Of course, with all this horrible pollen making me miserable and all these other key birthdays popping up, I suppose it's somewhat worth noting that I age-up, as it were, this coming Saturday. What better time to age and be reminded of how much life's been passing me by, after all? I'll finally be stumbling into my mid-twenties - though granted, the earliest of the mid-twenties years - and as you can tell, I couldn't be more pleased.
Aging has its upsides and its downsides. On one hand, it makes it easier to dismiss the youthful follies of the past, to laugh at my own stupid decisions and mistakes and think to myself, "Hey, look how much I've grown since then! I wouldn't even consider something that stupid now!" Then it usually hits me about a second and a half later that I don't have any room to talk now anyway. (No one putting so much into such a hopeless unrequited love novel project like this has any right to think themselves anything but a fool, let's face it.)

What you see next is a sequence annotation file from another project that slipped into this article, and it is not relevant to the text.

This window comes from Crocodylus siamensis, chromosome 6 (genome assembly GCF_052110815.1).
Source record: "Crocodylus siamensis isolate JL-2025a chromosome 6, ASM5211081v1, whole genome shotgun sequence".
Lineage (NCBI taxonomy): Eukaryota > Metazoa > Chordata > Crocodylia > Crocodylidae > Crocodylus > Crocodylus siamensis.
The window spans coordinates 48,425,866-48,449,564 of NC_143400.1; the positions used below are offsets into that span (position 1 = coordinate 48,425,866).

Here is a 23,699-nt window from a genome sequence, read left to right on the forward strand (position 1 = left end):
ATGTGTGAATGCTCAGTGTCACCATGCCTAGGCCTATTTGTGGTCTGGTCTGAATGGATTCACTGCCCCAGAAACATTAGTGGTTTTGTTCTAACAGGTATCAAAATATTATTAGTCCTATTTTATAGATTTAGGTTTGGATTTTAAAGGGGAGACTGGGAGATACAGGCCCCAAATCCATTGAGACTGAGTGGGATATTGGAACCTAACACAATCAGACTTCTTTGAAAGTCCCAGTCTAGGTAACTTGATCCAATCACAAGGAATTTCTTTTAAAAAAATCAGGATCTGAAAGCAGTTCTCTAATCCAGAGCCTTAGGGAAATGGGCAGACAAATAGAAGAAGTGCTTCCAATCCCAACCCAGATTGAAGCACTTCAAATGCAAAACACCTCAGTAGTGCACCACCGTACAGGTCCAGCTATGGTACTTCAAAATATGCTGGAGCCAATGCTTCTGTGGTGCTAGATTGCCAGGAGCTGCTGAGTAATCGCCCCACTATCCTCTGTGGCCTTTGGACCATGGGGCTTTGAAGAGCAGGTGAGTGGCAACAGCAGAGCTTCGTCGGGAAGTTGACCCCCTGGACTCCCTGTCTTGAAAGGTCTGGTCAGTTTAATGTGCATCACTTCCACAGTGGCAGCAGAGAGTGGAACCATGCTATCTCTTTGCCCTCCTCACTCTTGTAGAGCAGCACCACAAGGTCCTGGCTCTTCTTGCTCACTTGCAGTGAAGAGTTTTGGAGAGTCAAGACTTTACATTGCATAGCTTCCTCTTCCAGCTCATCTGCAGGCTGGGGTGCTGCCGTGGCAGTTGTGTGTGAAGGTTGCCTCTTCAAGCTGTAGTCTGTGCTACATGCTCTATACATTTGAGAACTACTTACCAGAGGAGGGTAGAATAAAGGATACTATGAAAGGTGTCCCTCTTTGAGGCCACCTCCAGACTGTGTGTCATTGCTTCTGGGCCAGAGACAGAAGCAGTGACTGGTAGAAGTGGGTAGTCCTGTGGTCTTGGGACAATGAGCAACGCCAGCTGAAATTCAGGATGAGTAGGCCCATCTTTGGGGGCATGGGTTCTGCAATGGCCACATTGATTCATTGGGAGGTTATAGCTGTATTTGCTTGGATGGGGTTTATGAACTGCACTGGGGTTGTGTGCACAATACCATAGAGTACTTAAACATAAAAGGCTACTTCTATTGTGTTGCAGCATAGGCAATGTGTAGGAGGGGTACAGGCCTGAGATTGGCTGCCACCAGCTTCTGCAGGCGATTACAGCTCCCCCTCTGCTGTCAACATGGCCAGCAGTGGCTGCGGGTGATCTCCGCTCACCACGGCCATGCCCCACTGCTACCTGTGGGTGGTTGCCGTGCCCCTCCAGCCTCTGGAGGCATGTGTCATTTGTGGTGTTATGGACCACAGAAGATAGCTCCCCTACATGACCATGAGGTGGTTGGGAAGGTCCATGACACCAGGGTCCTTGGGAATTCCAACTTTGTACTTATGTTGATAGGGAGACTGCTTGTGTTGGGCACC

There's plenty of less than wonderful things about tacking that extra year onto the old age bulletin board (I'm sure you all have one of these too, or at least an enchanted abacus that counts down the number of years until your demise. I don't know what I'd do without mine.) as well. Aging tends to warrant reflection on one's life. And looking back, high school sucked, college was fascinating and educational, but nothing spectacular, nothing like people make college out to be. (But then, according to pop culture, all you do is get drunk and high and "get yo fuck on" or whatever people are saying these days. I did none of these things, the former two not interesting me, personally, having plenty of fun with friends while sober, and the latter largely a matter of a lack of meeting and connecting with anybody of the opposite sex with any level to things beyond simple, enjoyable platonic friendship. I'd say the unrequited love thing played a part, but that only really hit me hard about halfway in - I thought I was over her for a long time, after all - and I simply never met anybody I found myself particularly attracted to. For all that cheesy INFP "emotional sensitivity" I deal with, I have a hard time really being attracted to anybody beyond noticing someone, thinking "Hey, she's kinda cute," and leaving it at that.) Now I've been a graduate for about four months, and I've been out of classes for nearly a year, having finished all my academic requirements for graduation up last May. Time does have a way of flying. Not unlike the toasters on that old Windows 3.1 screensaver. (Admit it, you were waiting for someone to drop that reference on the "blarghosphere." ... See what I did there? How witty "blargosphere" is? It's okay to like it.)